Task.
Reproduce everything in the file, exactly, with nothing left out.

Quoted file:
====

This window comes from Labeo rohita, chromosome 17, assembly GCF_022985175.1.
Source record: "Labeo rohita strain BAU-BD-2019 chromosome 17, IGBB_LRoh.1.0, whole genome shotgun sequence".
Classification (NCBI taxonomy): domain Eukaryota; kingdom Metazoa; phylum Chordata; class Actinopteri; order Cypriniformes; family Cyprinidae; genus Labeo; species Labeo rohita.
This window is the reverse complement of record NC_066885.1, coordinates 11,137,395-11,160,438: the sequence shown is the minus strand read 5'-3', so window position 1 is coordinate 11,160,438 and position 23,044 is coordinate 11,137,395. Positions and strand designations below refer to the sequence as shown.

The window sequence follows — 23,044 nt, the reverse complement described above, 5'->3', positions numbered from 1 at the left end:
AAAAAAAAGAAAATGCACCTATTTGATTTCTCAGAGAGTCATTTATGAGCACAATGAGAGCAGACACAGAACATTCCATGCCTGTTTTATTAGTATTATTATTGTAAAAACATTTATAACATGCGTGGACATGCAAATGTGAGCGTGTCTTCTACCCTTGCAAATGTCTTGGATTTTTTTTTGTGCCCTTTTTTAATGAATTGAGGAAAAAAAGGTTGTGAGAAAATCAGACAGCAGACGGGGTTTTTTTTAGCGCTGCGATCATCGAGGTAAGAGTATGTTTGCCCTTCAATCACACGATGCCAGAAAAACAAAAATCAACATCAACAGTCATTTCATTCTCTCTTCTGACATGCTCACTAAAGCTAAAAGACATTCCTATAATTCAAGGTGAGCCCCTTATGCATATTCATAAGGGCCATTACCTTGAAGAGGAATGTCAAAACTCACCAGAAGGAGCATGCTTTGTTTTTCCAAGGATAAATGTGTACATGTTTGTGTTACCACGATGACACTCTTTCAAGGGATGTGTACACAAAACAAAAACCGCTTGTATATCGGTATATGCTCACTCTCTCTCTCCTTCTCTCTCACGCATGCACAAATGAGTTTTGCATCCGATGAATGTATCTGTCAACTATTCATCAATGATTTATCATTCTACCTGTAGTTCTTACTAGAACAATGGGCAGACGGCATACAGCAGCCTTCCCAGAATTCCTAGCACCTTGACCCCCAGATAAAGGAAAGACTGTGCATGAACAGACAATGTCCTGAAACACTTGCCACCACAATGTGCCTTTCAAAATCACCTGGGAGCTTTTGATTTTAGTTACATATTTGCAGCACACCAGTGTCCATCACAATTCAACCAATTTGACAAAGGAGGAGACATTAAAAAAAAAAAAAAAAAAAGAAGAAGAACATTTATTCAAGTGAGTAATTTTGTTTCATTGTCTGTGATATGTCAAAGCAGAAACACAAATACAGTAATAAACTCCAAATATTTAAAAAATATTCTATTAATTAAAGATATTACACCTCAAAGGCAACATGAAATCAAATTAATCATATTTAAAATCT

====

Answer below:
This window comes from Labeo rohita, chromosome 17, assembly GCF_022985175.1.
Source record: "Labeo rohita strain BAU-BD-2019 chromosome 17, IGBB_LRoh.1.0, whole genome shotgun sequence".
Classification (NCBI taxonomy): domain Eukaryota; kingdom Metazoa; phylum Chordata; class Actinopteri; order Cypriniformes; family Cyprinidae; genus Labeo; species Labeo rohita.
This window is the reverse complement of record NC_066885.1, coordinates 11,137,395-11,160,438: the sequence shown is the minus strand read 5'-3', so window position 1 is coordinate 11,160,438 and position 23,044 is coordinate 11,137,395. Positions and strand designations below refer to the sequence as shown.

The window sequence follows — 23,044 nt, the reverse complement described above, 5'->3', positions numbered from 1 at the left end:
AAAAAAAAGAAAATGCACCTATTTGATTTCTCAGAGAGTCATTTATGAGCACAATGAGAGCAGACACAGAACATTCCATGCCTGTTTTATTAGTATTATTATTGTAAAAACATTTATAACATGCGTGGACATGCAAATGTGAGCGTGTCTTCTACCCTTGCAAATGTCTTGGATTTTTTTTTGTGCCCTTTTTTAATGAATTGAGGAAAAAAAGGTTGTGAGAAAATCAGACAGCAGACGGGGTTTTTTTTAGCGCTGCGATCATCGAGGTAAGAGTATGTTTGCCCTTCAATCACACGATGCCAGAAAAACAAAAATCAACATCAACAGTCATTTCATTCTCTCTTCTGACATGCTCACTAAAGCTAAAAGACATTCCTATAATTCAAGGTGAGCCCCTTATGCATATTCATAAGGGCCATTACCTTGAAGAGGAATGTCAAAACTCACCAGAAGGAGCATGCTTTGTTTTTCCAAGGATAAATGTGTACATGTTTGTGTTACCACGATGACACTCTTTCAAGGGATGTGTACACAAAACAAAAACCGCTTGTATATCGGTATATGCTCACTCTCTCTCTCCTTCTCTCTCACGCATGCACAAATGAGTTTTGCATCCGATGAATGTATCTGTCAACTATTCATCAATGATTTATCATTCTACCTGTAGTTCTTACTAGAACAATGGGCAGACGGCATACAGCAGCCTTCCCAGAATTCCTAGCACCTTGACCCCCAGATAAAGGAAAGACTGTGCATGAACAGACAATGTCCTGAAACACTTGCCACCACAATGTGCCTTTCAAAATCACCTGGGAGCTTTTGATTTTAGTTACATATTTGCAGCACACCAGTGTCCATCACAATTCAACCAATTTGACAAAGGAGGAGACATTAAAAAAAAAAAAAAAAAAAGAAGAAGAACATTTATTCAAGTGAGTAATTTTGTTTCATTGTCTGTGATATGTCAAAGCAGAAACACAAATACAGTAATAAACTCCAAATATTTAAAAAATATTCTATTAATTAAAGATATTACACCTCAAAGGCAACATGAAATCAAATTAATCATATTTAAAATCT